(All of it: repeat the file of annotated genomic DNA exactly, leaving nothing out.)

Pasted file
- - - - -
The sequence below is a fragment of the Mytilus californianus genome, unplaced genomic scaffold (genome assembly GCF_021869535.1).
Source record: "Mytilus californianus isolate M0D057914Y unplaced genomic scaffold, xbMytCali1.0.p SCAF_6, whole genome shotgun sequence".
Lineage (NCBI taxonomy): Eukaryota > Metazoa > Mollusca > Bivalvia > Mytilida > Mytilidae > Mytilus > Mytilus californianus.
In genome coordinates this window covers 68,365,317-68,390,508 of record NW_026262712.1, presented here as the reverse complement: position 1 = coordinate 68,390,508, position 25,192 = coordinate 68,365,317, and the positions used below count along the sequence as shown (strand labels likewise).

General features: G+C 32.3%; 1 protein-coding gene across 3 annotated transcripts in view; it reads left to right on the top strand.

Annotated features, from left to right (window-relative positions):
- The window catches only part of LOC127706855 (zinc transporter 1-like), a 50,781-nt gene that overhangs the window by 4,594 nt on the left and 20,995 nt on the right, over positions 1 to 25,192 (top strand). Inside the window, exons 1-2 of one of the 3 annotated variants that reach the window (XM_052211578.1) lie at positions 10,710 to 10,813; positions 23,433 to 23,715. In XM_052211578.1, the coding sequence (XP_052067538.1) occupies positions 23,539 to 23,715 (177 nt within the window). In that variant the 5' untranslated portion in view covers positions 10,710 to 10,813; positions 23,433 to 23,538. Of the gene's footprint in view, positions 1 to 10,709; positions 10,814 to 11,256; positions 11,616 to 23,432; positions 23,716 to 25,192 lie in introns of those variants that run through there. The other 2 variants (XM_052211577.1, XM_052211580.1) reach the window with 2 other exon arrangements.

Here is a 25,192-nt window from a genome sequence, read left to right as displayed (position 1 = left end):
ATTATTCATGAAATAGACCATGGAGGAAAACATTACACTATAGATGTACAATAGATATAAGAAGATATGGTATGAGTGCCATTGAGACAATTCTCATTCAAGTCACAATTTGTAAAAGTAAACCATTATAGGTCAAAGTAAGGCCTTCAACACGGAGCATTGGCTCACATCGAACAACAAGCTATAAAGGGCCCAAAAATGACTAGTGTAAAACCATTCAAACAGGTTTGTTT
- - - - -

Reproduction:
The sequence below is a fragment of the Mytilus californianus genome, unplaced genomic scaffold (genome assembly GCF_021869535.1).
Source record: "Mytilus californianus isolate M0D057914Y unplaced genomic scaffold, xbMytCali1.0.p SCAF_6, whole genome shotgun sequence".
Lineage (NCBI taxonomy): Eukaryota > Metazoa > Mollusca > Bivalvia > Mytilida > Mytilidae > Mytilus > Mytilus californianus.
In genome coordinates this window covers 68,365,317-68,390,508 of record NW_026262712.1, presented here as the reverse complement: position 1 = coordinate 68,390,508, position 25,192 = coordinate 68,365,317, and the positions used below count along the sequence as shown (strand labels likewise).

General features: G+C 32.3%; 1 protein-coding gene across 3 annotated transcripts in view; it reads left to right on the top strand.

Annotated features, from left to right (window-relative positions):
- The window catches only part of LOC127706855 (zinc transporter 1-like), a 50,781-nt gene that overhangs the window by 4,594 nt on the left and 20,995 nt on the right, over positions 1 to 25,192 (top strand). Inside the window, exons 1-2 of one of the 3 annotated variants that reach the window (XM_052211578.1) lie at positions 10,710 to 10,813; positions 23,433 to 23,715. In XM_052211578.1, the coding sequence (XP_052067538.1) occupies positions 23,539 to 23,715 (177 nt within the window). In that variant the 5' untranslated portion in view covers positions 10,710 to 10,813; positions 23,433 to 23,538. Of the gene's footprint in view, positions 1 to 10,709; positions 10,814 to 11,256; positions 11,616 to 23,432; positions 23,716 to 25,192 lie in introns of those variants that run through there. The other 2 variants (XM_052211577.1, XM_052211580.1) reach the window with 2 other exon arrangements.

Here is a 25,192-nt window from a genome sequence, read left to right as displayed (position 1 = left end):
ATTATTCATGAAATAGACCATGGAGGAAAACATTACACTATAGATGTACAATAGATATAAGAAGATATGGTATGAGTGCCATTGAGACAATTCTCATTCAAGTCACAATTTGTAAAAGTAAACCATTATAGGTCAAAGTAAGGCCTTCAACACGGAGCATTGGCTCACATCGAACAACAAGCTATAAAGGGCCCAAAAATGACTAGTGTAAAACCATTCAAACAGGTTTGTTT